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Men’s Health Magazine: 125 Best Foods for Men – Really????

Men's Health Magazine: 125 Best Foods for Men - Really????

When I heard that Men’s Health magazine recently came out with its 125 Best Foods for Men, I was very curious to see what they selected. In terms of the process and criteria, the magazine “analyzed more than 1,000 supermarket foods and awarded points for products that are low in calories and high in protein […]

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When I heard that Men’s Health magazine recently came out with its 125 Best Foods for Men, I was very curious to see what they selected.

In terms of the process and criteria, the magazine “analyzed more than 1,000 supermarket foods and awarded points for products that are low in calories and high in protein and fiber, and made with whole ingredients.”

Additionally, “the packaged food for consideration must be nationally available at supermarkets in at least a majority of the 50 U.S. states. Products with limited or online-only availability will not be considered for inclusion.”

Before even taking one look at the list, my initial thoughts were:

1) I don’t know how the 125 Best Foods for Men could include anything but organic food products.

2) I don’t know how any food that contains GMOs could be on the list.

GMOs carry incredible health risks and are laden with toxic pesticides. If anything, foods that contain GMOs should be on the 125 Worst Foods for Men.


While there was a good number of organic products on the list, including milk, meats, and crackers, there were several other picks that really caught my eye. And I don’t say this in a good way.

1) The Best Cereal was Kellogg’s Fiber Plus Cinnamon Oat Crunch. This choice was a complete and utter joke.

Some of the ingredients include “sugar, soluble corn fiber, corn bran, artificial flavor, and BHT for freshness.”

Sugar is horrible for a person, the corn is most likely to be genetically-modified, and BHT (Butylated hydroxytoluene, a petroleum-based synthetic preservative) has been shown in studies to “increase the risk of cancer as well as accumulate in body tissue, cause liver enlargement, and retard the rate of DNA synthesis and thus, cell development.”

(It should be noted that Kellogg’s recently donated nearly $800,000 in order to defeat Proposition 37, California’s GMO-labeling initiative, and is one of many brands that I am boycotting.)

2) There were three kinds of yogurt on the list (plain, flavored, probiotic) but none selected was organic.

This means that there is a good chance that the milk used in this yogurt was taken from animals who received recombinant bovine growth hormones (rBGH).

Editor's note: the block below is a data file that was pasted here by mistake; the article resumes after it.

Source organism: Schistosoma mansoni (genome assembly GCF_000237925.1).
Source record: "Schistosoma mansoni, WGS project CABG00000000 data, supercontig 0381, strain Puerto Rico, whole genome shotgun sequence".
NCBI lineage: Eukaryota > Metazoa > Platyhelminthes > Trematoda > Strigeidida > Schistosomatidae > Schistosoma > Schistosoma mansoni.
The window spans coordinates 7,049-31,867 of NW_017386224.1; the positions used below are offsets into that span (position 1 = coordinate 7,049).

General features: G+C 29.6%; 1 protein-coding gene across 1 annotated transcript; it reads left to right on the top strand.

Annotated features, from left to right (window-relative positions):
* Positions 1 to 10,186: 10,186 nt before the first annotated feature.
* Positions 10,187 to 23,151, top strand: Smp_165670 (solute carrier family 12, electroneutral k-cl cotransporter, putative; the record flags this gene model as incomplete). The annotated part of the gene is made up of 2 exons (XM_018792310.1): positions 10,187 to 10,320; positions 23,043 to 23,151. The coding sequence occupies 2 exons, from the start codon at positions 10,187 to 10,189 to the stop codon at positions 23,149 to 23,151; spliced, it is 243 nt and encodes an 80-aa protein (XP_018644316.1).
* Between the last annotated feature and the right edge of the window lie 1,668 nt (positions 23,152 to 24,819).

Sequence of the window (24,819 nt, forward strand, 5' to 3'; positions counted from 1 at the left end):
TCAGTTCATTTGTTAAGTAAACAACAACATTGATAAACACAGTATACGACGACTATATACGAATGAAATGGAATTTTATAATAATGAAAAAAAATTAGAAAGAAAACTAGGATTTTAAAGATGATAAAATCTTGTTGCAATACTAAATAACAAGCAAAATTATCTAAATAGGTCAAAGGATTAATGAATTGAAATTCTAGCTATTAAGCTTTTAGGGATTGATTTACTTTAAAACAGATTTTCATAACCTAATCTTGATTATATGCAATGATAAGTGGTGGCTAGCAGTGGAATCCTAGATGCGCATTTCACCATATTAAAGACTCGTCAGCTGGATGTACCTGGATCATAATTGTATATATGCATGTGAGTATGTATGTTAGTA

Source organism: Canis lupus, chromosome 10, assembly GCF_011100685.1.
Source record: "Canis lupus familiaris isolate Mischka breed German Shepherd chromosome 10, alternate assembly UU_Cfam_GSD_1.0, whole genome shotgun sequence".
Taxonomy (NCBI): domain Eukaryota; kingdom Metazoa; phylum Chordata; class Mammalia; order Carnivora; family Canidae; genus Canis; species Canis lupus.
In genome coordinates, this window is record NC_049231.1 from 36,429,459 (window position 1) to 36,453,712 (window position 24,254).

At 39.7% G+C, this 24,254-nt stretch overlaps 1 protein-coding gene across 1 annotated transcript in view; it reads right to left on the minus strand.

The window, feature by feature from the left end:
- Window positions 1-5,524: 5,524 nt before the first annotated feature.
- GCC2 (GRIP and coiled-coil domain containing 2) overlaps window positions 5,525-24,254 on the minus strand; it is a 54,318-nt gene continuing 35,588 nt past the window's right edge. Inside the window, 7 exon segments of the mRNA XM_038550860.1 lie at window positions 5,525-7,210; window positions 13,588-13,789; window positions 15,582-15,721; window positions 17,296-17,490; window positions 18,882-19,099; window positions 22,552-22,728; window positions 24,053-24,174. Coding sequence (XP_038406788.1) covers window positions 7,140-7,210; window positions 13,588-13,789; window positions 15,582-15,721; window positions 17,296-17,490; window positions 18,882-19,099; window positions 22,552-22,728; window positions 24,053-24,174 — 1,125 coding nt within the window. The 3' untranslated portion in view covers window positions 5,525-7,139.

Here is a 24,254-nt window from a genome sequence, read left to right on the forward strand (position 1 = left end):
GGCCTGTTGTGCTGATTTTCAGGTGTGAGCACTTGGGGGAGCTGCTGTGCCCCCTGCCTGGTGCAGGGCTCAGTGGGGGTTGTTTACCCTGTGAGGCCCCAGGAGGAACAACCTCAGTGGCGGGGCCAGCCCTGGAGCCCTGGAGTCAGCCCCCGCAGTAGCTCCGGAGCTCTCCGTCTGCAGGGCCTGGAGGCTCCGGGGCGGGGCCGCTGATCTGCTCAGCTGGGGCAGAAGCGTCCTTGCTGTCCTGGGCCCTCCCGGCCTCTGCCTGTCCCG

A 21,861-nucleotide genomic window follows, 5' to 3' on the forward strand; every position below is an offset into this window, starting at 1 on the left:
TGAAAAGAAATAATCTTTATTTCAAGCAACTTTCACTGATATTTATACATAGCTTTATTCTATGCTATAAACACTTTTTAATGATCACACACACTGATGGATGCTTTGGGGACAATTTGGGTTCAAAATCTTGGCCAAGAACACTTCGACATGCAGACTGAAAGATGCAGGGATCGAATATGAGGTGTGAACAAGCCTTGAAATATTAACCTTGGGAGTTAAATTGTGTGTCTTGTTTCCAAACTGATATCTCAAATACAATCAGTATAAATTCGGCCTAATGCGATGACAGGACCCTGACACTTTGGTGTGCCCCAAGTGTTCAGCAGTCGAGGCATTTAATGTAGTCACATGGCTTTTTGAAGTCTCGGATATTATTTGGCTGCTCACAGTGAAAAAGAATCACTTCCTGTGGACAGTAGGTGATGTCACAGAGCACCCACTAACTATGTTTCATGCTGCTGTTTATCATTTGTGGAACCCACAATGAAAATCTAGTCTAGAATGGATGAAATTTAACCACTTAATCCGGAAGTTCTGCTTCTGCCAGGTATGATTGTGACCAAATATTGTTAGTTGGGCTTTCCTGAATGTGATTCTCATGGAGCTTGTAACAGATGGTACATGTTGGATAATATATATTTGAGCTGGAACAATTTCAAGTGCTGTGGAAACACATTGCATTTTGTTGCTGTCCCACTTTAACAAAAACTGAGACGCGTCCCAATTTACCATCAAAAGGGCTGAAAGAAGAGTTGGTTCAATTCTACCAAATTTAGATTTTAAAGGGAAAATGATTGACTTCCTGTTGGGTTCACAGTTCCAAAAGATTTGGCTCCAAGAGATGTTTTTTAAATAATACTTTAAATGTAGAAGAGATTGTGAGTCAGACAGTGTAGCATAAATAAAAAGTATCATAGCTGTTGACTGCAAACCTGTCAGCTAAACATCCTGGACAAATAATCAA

Dr. Samuel Epstein, Chairman of the Cancer Prevention Coalition, an international leading authority on the causes and prevention of cancer, and the author of  What’s In Your Milk?: An Exposé of Industry and Government Cover-Up on the Dangers of Genetically Engineered (rBGH) Milk, warns that:

– rBGH makes cows sick. Monsanto, who used to own the patents to rBGH, was forced to admit to about 20 toxic effects, including mastitis, when rBGH had been administered to cows to make them produce more milk.

– rBGH milk is contaminated by pus, due to mastitis (an infection of the udder commonly induced by the hormone), and also by antibiotics used to treat the mastitis.

– rBGH milk is chemically and nutritionally different than natural milk.

– Excess levels of IGF-1 have been incriminated in well-documented scientific publications as causes of breast, colon and prostate cancers.

3) The Best Protein Powder was Optimum Nutrition’s 100% Gold Standard Double Rich Chocolate.

I went to Optimum Nutrition’s website and the full ingredient list was nowhere to be found.

So, after more digging, I located the ingredients on Muscle & Strength, an e-tailer of supplements, and found that this product contains “protein blend (whey protein isolates, whey protein concentrate, whey peptides), cocoa (processed with alkali), artificial flavors, soy lecithin, acesulfame potassium, Aminogen®, lactase.”

The very first thing that educated shoppers of whey protein look for is whether the product contains rBGH.

Brands that don’t use rBGH very proudly put this on their labels, as Tera’s Whey and Solgar, respectively, do below.

Since there is absolutely no mention of rBGH on Optimum Nutrition’s website, one must assume that its whey does contain rBGH.


– The soy lecithin is most likely to be genetically-modified.

– The product contains artificial flavors.

– Cocoa processed with alkali dramatically reduces the amount of flavonoids.

– Acesulfame potassium is an artificial sweetener.

– Aminogen is some type of patented, and presumably synthetic, digestive enzyme.


How do products with artificial sweeteners, artificial flavors, and synthetic preservatives make the 125 Best Foods for Men list, given that Men’s Health clearly stated that the products selected must be “whole foods”?

There can be two possible explanations for this.

First, the judges at Men’s Health never bothered to investigate the ingredients of the products that they selected.

Two, the products selected are advertisers in the magazine.

While the list of 125 did contain several organic brands, the fact that a health magazine named the products above, and other very questionable ones, to its 125 Best Foods for Men is nothing short of a disgrace.

To see the full list of the Men’s Health magazine’s 125 Best Foods for Men, click HERE.

Please comment below about what you think of the products chosen. What products do you agree with? What products do you not agree with?


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